The Inevitable Roles of the Family in Child Protection

Hello stakeholders, I think I was here 2 days ago to share with you my thoughts on the Yobe killing of our children. I still urge you to read that piece and take action. I have suspended my piece on Commandments of Rights-Based Communication till next week. I have not found peace and space to continue. Today, permit me to share with you this piece:The Inevitable Roles of the Family in Child Protection…Please enjoy and act.

A recent United Nation’s Survey reveals that never in the history of our world has the children of the world been exposed to the kind of abuse they are exposed to today. ‘A shocking picture of physical abuse and mistreatment of children in countries in every corner of the world, ranging from corporal punishment in schools to forced prostitution, rape and mutilation, was revealed in a survey by the United Nations’ reported the UK-based The Independent.

The publication also revealed that the UN Survey ‘says international conventions on human rights for children have flatly failed to guarantee protections for the most vulnerable members of society. While abuse may be at its worst in the developing world, no country is guiltless.’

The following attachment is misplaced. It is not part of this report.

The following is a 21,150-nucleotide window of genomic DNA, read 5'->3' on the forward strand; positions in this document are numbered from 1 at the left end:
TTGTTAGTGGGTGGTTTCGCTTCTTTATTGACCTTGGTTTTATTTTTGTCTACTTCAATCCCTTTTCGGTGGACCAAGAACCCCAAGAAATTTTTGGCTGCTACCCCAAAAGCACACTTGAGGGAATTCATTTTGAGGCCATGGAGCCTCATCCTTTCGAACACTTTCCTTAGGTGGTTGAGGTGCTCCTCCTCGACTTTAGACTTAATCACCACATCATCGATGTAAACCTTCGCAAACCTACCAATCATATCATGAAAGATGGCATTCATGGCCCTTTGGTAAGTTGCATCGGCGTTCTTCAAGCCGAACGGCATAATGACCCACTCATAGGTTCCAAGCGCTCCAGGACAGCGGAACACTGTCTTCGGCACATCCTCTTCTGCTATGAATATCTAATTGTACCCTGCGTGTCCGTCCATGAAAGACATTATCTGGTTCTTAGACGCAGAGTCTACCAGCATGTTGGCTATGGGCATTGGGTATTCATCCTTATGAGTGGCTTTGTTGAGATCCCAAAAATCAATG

I make two strong deductions from the foregoing. The first is that child abuse is in the increase the world over. The second is that the legal framework hitherto celebrated by the United Nations as the cure-all potion for the prevention and early intention to child abuse has failed woefully.
The question we must be interested in asking and answering is why the legal framework has failed woefully. I think I have an idea. In the last 16 years I have been in the forefront of Child Protection through the instrumentality of the law. I have in the process of my work found that the law on its own in as powerless as a paper tiger as an independent element in protecting our children from abuse. For the law to make sense, it must be mixed with enlightenment.